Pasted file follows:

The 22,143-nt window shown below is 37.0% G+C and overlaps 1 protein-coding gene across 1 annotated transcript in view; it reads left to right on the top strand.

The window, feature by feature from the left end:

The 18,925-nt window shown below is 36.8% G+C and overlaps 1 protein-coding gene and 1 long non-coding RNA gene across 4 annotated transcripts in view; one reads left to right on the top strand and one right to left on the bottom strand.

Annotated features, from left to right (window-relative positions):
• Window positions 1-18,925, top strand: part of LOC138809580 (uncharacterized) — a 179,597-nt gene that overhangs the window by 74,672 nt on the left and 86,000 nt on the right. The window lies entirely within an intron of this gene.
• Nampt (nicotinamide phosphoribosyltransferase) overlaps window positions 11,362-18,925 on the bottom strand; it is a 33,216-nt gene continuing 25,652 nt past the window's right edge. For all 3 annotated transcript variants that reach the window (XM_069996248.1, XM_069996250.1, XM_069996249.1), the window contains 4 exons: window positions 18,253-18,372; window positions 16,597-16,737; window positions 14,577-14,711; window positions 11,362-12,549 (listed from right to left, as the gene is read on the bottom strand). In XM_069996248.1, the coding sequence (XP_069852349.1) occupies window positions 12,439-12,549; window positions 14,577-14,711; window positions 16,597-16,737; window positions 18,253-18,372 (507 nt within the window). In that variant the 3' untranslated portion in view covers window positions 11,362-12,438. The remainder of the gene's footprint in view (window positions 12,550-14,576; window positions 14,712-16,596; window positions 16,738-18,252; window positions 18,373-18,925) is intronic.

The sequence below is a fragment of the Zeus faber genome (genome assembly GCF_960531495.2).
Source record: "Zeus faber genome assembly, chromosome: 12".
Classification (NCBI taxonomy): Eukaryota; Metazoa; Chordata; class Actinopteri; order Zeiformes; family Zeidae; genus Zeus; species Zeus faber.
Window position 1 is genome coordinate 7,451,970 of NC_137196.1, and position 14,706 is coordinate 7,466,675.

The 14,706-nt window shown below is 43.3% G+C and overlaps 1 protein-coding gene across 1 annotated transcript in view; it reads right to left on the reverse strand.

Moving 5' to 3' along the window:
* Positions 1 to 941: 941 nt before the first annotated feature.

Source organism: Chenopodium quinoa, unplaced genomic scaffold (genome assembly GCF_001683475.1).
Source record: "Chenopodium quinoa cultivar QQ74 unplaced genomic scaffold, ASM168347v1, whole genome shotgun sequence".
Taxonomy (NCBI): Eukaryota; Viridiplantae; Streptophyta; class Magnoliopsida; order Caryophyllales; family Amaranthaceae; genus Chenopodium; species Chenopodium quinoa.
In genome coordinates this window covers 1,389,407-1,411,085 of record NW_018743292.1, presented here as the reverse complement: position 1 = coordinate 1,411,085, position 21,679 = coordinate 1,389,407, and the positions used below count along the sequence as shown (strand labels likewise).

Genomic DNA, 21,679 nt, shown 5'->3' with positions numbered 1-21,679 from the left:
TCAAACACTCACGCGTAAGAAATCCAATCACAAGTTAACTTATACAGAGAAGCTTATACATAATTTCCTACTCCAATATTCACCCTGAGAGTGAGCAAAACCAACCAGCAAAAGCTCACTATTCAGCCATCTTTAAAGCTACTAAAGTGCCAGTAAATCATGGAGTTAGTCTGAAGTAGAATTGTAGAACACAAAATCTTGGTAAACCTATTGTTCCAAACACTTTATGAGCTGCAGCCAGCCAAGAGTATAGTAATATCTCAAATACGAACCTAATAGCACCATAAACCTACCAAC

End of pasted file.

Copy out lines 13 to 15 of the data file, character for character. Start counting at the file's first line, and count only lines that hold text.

* Positions 1 to 941: 941 nt before the first annotated feature.

Source organism: Chenopodium quinoa, unplaced genomic scaffold (genome assembly GCF_001683475.1).
Source record: "Chenopodium quinoa cultivar QQ74 unplaced genomic scaffold, ASM168347v1, whole genome shotgun sequence".